Since lifting the ban on crude oil exports, American light sweet crude is reaching far corners of the globe and, consequently, reshaping the word energy market. First making history aboard the Theo T, U.S. crude has since landed in France, Germany, the Netherlands, Israel, China, Venezuela, and Panama. Now rumors are circulating that soon Bakken crude could be headed to South Korea.
During a recent energy conference, Continental Resources CEO Harold Hamm announced that he is currently in negotiations to deliver the energy resource to Southeast Asia. Although this would add another pin in the global map for American crude, some experts are questioning the expense of transporting the crude to South Korea. But others argue that the price still makes economic sense in order for South Korea to diversify their energy sources and move away from Middle Eastern crude.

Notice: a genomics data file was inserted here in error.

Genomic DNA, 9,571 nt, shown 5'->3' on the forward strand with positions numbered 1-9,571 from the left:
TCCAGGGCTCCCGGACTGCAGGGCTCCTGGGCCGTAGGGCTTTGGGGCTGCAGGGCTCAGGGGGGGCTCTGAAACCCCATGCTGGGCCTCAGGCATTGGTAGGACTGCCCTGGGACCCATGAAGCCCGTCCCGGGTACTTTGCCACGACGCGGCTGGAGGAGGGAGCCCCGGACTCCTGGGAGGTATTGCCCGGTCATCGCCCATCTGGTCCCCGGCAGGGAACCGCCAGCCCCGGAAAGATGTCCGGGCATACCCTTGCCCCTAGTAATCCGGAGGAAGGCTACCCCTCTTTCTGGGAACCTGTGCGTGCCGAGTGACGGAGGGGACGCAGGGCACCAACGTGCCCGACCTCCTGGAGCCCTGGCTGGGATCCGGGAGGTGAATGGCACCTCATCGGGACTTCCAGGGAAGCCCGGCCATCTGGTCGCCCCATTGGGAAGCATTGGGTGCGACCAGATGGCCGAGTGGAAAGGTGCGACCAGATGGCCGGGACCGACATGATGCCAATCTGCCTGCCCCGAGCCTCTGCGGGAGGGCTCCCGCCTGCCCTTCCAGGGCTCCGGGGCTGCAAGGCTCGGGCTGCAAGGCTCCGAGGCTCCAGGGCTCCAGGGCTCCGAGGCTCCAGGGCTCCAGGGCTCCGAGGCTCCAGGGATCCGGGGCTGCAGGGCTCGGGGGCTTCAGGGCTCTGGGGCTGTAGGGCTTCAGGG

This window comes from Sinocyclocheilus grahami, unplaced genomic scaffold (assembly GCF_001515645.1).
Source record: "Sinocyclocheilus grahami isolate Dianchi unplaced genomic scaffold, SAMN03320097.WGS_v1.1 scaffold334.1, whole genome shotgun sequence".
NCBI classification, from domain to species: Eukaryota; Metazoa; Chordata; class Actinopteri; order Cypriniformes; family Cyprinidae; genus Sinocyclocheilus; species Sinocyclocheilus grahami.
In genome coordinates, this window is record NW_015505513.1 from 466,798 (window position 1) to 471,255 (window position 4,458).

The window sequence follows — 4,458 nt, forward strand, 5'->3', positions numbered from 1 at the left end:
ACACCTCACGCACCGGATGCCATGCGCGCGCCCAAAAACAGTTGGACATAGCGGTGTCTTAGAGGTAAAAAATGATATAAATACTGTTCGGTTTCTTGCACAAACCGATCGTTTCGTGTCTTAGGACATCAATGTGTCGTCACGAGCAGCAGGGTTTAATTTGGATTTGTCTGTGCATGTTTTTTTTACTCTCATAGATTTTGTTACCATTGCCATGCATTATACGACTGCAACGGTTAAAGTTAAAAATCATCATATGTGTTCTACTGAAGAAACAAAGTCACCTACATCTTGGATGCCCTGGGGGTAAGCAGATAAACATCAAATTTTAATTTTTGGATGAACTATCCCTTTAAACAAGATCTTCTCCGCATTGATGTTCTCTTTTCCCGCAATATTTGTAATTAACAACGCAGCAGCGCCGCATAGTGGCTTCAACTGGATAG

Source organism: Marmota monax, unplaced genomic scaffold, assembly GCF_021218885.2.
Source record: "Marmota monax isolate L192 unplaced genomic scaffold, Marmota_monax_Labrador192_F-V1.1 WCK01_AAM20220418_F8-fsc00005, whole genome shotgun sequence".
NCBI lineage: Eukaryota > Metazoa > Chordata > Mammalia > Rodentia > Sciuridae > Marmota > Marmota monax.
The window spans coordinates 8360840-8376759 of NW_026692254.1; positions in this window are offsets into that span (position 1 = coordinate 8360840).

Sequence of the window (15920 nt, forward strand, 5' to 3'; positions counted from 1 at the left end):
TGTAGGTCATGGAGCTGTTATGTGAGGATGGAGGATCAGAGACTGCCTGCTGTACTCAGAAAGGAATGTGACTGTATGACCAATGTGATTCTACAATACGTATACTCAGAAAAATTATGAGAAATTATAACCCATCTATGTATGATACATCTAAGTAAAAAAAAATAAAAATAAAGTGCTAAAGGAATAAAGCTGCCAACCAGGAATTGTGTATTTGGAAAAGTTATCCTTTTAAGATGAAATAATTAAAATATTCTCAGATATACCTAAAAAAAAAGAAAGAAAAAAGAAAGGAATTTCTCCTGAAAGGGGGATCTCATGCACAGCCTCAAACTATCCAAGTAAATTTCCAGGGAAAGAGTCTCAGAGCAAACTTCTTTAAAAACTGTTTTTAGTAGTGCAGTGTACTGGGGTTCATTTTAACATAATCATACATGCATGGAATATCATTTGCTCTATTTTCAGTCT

This move highlights a larger looming question that has energy enthusiast scratching their heads – Will OPEC remain a leader in the future oil market? Since projects in the U.S., Iraq, and, now, Iran, have come online, countries that have had to rely upon unstable energy sourced from the Middle East and Russia are now looking forward to new and better opportunities.
Although the impact of crude exports has not had a profound impression on American soil, the long-term timeline is where benefits are to be expected. As a result, oil traders in the U.S. are readying their supplies for more opportunities to stabilize the world oil market and help America’s foreign allies.